The capacity to be puzzled
is the premise of all creation.
--- Erich Fromm
In one experiment, University of Maryland researchers asked 200 students to forego all social media for twenty-four hours. Many showed signs of craving, withdrawal and anxiety.
One student said, “I clearly am addicted and the dependency is sickening.” Another shared that “Texting and IM-ing my friends gives me a constant feeling of comfort. When I did not have those two luxuries, I felt quite alone and secluded from my life.”
The major shift most people have experienced as a result of the Internet has been a decrease in transformational activities—such as going on a long walk in nature and thinking about ideas that can generate a sea change in one’s approach to life, or having a long, uninterrupted conversation with a friend that can take a relationship to a much deeper level.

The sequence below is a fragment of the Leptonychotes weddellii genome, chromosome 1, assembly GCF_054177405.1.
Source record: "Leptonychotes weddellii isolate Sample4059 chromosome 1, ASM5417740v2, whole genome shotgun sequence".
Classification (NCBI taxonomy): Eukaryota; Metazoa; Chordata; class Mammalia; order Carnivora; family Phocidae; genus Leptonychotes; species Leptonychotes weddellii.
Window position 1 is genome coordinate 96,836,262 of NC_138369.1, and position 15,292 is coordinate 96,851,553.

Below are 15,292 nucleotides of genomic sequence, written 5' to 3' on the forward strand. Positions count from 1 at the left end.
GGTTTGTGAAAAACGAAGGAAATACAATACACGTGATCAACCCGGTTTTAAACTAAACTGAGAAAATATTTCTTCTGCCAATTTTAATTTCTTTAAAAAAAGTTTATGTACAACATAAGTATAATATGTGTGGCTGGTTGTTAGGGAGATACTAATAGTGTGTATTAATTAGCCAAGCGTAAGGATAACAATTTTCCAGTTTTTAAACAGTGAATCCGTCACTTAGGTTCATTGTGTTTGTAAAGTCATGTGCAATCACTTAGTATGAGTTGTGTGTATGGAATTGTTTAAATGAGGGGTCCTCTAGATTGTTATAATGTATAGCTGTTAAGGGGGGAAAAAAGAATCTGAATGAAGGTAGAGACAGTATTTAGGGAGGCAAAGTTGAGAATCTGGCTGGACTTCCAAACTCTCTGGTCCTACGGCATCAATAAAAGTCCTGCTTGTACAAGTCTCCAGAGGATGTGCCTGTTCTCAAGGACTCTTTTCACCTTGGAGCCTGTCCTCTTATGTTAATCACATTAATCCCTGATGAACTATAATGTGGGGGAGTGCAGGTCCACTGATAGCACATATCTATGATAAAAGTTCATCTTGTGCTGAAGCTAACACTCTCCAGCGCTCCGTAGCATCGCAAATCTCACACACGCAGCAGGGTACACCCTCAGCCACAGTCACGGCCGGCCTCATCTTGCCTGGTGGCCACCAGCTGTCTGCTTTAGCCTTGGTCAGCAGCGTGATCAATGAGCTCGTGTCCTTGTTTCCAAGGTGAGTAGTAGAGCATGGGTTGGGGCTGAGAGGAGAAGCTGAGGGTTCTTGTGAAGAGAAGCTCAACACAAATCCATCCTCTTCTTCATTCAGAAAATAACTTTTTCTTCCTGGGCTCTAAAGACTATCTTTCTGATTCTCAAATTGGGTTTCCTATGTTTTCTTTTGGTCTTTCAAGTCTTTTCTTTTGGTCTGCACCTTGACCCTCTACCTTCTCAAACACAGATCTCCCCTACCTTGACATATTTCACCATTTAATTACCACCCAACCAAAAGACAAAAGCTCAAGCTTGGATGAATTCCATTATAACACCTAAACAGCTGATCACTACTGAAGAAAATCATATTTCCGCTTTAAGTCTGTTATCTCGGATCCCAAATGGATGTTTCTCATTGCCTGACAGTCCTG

Simultaneously, there has been an increase in transactional activities such as downloading a song, watching a video, sending a project update, or IM’ing a friend to say hello.
How would you define your relationship with your smartphone or laptop? Do you direct these tools to help you in your life, or do they direct you by diverting your attention to the myriad distractions they unremittingly provide?
Anthony Silard is the president of The Global Leadership Institute and the author of the Simon & Schuster book The Connection: Link Your Passion, Purpose, and Actions to Make a Difference in the World. To receive Smile, It's Monday each week in your inbox and a free copy of Anthony's new audio CD, "The Surprising Source of Your Passion", enter your email here (1-step only).